PC Monitor Market Sales Continue to Dip
NORTH SYDNEY – NOVEMBER 8, 2001 – IDC releases the Australian PC Monitor Market results for the 3rd calendar quarter (July-September) of 2001, which indicates that CRT and LCD sales have taken another beating. This was largely influenced and dragged down by the decline in PC sales during the same time period of 38,603 units, or 7 percent.
Reuben Tan, IDC Market Analyst, mentions "The total monitor shipments in the third quarter of 2001 was 388,149 units, a decline of 9 percent over 2Q 2001, and reflecting a remarkable 29 percent year-on-year downturn from 3Q 2000. The total Australian monitor market certainly isn't looking good, and is now going through its fourth consecutive quarter-on-quarter decline since sales peaked in 3Q 2000."
"The closed market was joined by the open market this time around, which together caused the decline in total monitor sales. Sales of PCs from most global vendors remained weak in 3Q 2001, affected not only by the September 11th events, but a downturn in the Australian corporate economy amidst the withdrawal of Gateway from the local market, and the collapse of several major institutions including Ansett, HIH and One Tel. These local companies, having a sizeable influence over the Australian public, meant that the sentiments filtered down to the open monitor market as smaller resellers, system integrators and retail outlets felt the brunt of the slowdown. Consequently, closed market monitor shipments fell 14,443 units, or 8 percent, while open market sales fell 21,904 units (9 percent)."
IDC believes that vendors were pressured to lower prices yet again in an increasingly commoditised and price-competitive market, especially given faltering demand; however many vendors did not have room to move, as poor exchange rates continued to drive vendor margins down. Although some vendors managed to hedge procurement of new stock at reasonably favourable rates (52-53 US- per AUD), others were caught out as the Australian dollar started on another downward slide.
"The saving grace of Q3 was the host of new models which many vendors brought to market, tempting an audience which had just obtained their tax refunds either as an individual, or an SMB which had allowed the Government to work out their GST portions beforehand. On the flip-side, prices remained fairly stable, to reflect little movement in production costs, as well as the weakening exchange rate. Any downward price movements were therefore simply based on competitive strategies."
"IDC anticipates that the final quarter of this year will not exhibit the strong year-end consumer/retail uptake of traditional Q4s, but instead will be dampened by cautious individuals putting aside their uncertain income, and corporates waiting for true incentives to undertake spending and infrastructure rollout. However, based on IDC's latest end-user research, the Federal Election is not anticipated to make much of an impact on buying decisions during the quarter. Prices, having remained relatively flat in Q3, are slated for another reduction in Q4 as competition in both the CRT and LCD market remains fierce. All up, Q4 should be a stronger quarter than Q3 given the seasonalities of PC purchasing which this industry is tied to."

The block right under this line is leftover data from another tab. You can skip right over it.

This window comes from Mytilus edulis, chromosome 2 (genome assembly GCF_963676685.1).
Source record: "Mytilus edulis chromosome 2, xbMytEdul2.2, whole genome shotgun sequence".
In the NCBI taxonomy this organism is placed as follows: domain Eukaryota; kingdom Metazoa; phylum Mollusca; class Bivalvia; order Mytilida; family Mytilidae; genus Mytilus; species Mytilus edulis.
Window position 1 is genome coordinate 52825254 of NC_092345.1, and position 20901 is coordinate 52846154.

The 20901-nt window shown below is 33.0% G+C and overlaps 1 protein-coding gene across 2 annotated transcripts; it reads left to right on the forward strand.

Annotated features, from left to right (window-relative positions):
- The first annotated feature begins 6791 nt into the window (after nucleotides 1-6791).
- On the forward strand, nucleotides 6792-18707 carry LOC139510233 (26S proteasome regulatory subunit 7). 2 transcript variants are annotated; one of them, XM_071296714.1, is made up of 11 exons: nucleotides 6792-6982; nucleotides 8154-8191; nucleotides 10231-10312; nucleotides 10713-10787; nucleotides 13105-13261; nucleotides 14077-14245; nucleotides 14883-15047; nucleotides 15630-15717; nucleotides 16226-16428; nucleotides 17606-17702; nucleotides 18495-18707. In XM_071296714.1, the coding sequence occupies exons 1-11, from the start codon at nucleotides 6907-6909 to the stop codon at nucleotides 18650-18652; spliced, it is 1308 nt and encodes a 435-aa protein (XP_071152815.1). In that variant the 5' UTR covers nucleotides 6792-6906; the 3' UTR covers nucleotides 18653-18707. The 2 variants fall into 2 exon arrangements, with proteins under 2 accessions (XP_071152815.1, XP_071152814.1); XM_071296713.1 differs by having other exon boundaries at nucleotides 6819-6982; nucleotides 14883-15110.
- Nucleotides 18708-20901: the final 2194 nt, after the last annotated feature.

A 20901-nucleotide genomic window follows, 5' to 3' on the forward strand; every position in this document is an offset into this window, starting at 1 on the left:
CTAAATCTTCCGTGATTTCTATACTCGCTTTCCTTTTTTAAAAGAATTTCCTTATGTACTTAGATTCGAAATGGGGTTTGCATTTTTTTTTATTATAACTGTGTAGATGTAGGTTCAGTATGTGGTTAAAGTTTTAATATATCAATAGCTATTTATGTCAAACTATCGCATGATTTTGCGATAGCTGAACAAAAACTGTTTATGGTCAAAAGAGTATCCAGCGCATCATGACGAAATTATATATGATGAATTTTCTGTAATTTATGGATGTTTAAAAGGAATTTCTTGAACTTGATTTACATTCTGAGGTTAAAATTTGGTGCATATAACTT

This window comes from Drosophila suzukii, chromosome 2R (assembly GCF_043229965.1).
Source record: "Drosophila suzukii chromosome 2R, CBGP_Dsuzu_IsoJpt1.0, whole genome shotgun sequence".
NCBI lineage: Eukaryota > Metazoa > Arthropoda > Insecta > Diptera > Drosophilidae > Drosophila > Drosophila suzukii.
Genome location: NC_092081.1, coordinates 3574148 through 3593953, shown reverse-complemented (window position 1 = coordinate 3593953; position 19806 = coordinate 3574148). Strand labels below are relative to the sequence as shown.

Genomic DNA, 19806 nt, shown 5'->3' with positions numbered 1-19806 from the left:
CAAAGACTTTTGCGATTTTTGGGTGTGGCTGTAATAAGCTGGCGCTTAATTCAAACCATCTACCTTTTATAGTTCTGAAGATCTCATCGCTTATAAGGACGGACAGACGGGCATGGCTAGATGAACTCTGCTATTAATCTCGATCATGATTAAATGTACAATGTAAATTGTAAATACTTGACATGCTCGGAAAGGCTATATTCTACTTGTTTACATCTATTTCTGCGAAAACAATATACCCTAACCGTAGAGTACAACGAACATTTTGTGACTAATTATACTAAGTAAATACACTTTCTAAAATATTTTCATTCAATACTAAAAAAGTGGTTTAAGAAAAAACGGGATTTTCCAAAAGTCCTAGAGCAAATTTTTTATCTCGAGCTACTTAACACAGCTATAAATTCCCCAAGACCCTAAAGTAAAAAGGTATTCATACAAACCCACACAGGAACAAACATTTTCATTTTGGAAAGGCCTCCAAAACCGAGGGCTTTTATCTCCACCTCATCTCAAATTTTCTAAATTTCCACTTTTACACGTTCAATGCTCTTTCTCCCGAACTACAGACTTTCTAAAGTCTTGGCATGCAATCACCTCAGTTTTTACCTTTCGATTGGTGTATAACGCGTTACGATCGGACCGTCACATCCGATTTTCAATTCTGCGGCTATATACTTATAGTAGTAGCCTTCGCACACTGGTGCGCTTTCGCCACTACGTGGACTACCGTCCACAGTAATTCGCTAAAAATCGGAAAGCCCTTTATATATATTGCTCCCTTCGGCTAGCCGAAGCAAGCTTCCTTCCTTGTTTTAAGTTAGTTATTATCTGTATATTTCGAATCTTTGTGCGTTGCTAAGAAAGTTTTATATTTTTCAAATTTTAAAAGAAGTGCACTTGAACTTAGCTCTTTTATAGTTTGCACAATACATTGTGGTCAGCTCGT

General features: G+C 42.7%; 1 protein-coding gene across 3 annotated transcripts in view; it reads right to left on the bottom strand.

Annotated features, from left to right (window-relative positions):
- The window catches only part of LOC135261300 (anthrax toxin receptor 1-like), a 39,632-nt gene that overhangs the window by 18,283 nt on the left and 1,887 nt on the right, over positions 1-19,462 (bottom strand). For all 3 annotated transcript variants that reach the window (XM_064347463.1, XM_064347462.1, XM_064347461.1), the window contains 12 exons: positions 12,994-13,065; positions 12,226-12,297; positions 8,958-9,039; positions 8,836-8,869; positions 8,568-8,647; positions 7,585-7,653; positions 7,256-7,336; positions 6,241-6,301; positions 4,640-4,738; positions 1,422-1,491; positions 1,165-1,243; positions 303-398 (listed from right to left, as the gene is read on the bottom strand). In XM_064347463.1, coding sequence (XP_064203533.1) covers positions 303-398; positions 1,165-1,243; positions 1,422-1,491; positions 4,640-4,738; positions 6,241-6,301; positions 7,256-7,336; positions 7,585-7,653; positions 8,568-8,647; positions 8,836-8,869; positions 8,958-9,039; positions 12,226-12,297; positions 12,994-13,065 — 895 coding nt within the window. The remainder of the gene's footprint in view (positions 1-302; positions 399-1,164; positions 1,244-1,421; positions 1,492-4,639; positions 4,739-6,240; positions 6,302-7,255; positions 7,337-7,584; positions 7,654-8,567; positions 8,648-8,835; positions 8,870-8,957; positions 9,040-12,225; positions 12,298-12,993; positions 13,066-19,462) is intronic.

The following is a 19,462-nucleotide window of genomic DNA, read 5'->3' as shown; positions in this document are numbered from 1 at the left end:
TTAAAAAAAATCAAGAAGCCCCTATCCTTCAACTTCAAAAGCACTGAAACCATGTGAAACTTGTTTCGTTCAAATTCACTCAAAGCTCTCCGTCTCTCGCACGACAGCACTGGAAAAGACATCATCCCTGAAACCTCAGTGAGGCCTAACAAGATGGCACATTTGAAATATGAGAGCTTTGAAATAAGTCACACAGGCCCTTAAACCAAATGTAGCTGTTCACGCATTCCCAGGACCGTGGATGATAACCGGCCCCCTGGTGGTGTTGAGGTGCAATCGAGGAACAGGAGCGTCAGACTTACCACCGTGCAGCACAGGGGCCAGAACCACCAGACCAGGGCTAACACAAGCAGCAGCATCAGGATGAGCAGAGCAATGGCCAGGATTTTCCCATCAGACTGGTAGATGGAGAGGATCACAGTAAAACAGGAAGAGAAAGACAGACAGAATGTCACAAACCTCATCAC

"Vendor-wise, Mitsubishi, LG Electronics and Samsung took out the top three positions respectively for the total open market, with Philips having a record quarter that bumped it to fourth position. Viewsonic was relegated to fifth this time around as the channel found itself with enough stock. The gap in market share between top five vendors was much more distinct this time around, with Mitsubishi capturing 17.5 percent of the open market, LG Electronics at 12.7 percent, Samsung with 12.3 per cent, Philips with 10.6 percent and Viewsonic with 8.9 percent. The top five vendors together accounted for 61.9 percent of the total open market for 3Q 2001."
Likewise in the CRT open market, Mitsubishi was the top selling vendor to the channel, with 18.2 percent of the open market, with LG in second position (13.3 percent) and Samsung in third (12.0 percent). LCDs were a different story; Samsung and NEC, with 15.5 and 12.9 percent of the LCD open market respectively, pulled away as the leaders of this newly popular form factor- testament to Samsung's strong marketing drive for the 560V 15' LCD. Acer was third (at 10.3 percent) with their competitive FP563 15' model, while previous leader Panasonic languished at 10th position with a mere 3.3 percent of the LCD market.
IDC is the foremost global market intelligence and advisory firm helping clients gain insight into technology and eBusiness trends to develop sound business strategies. Using a combination of rigorous primary research, in-depth analysis, and client interaction, IDC forecasts local and worldwide markets and trends to deliver dependable service and client advice. More than 700 analysts in 43 countries provide global research with local content. IDC's customers comprise the world's leading IT suppliers, IT organisations, eBusiness companies and the financial community. Additional information can be found at http://www.idc.com.au